A red purse contains ordinary coins, while a white one contains silver Maundy coins
, amounting to the same number of pence as the years of the sovereign's age.
The second purse contains Maundy coins
up to the value of the Sovereign's age.
THE Queen has handed out commemorative Maundy coins
for the 60th time as she undertook the pre-Easter tradition in Sheffield Cathedral.
The Queen will undertake the pre-Easter tradition of handing out commemorative Royal Maundy coins
today for the 60th time since her accession to the throne.
Hundreds of well-wishers watched yesterday as 88 men and 88 women, symbolic of her 88 years, received Maundy coins
- also matching her age - in a white purse and others in a red one for service to church and community.
The Queen was accompanied by the Duke of Edinburgh and handed two purses to each pensioner, a red purse containing a Au5 coin celebrating the 500th anniversary of the Accession of Henry VIII and a 50p coin to celebrate the founding of Kew Gardens and a white purse containing 83p in Maundy coins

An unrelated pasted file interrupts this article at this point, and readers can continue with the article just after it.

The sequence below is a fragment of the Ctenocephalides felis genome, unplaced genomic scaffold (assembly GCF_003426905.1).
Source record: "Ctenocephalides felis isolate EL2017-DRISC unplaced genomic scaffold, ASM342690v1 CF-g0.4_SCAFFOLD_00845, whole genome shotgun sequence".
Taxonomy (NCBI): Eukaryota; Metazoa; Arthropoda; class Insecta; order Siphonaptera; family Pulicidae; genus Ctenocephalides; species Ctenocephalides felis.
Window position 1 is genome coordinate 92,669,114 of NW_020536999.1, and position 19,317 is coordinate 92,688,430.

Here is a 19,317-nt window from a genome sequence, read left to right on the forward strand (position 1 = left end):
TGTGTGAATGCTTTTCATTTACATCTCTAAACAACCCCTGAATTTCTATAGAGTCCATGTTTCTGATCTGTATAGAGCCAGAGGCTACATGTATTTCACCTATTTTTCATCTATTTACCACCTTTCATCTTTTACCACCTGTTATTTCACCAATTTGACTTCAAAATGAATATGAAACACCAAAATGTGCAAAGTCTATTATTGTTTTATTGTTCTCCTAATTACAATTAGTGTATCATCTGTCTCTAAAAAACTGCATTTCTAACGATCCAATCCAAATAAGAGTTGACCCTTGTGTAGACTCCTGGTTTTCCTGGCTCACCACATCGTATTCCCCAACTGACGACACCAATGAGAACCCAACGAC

. All the coins were minted this year.
One, a red purse, contains - in ordinary coinage - money for food and clothing; the other, a white purse, contains silver Maundy coins
consisting of the same number of pence as the years of the sovereign's age.
The Queen distributed silver Maundy coins
to 80 men and 80 women - signifying her age - at the service which marks a tradition dating back to at least the 12th century.
The Monarch distributed silver Maundy coins
to 80 men and 80 women - to signify her age at the landmark birthday next Friday - at a service marking a tradition dating back to at least the 12th century.
The first, a white one, contains 80p in Maundy coins
, reflecting her age on her forthcoming birthday.
She distributed silver Maundy coins
to 81 men and 81 women ( to signify her age at her birthday on April 21 ( at the Easter Week service marking a tradition dating back to at least the 12th Century.
Great events have included the service of completion for Liverpool Cathedral in 1978, the earlier opening of the second Mersey Tunnel, and a return to the cathedral two years ago to hand out the traditional royal Maundy coins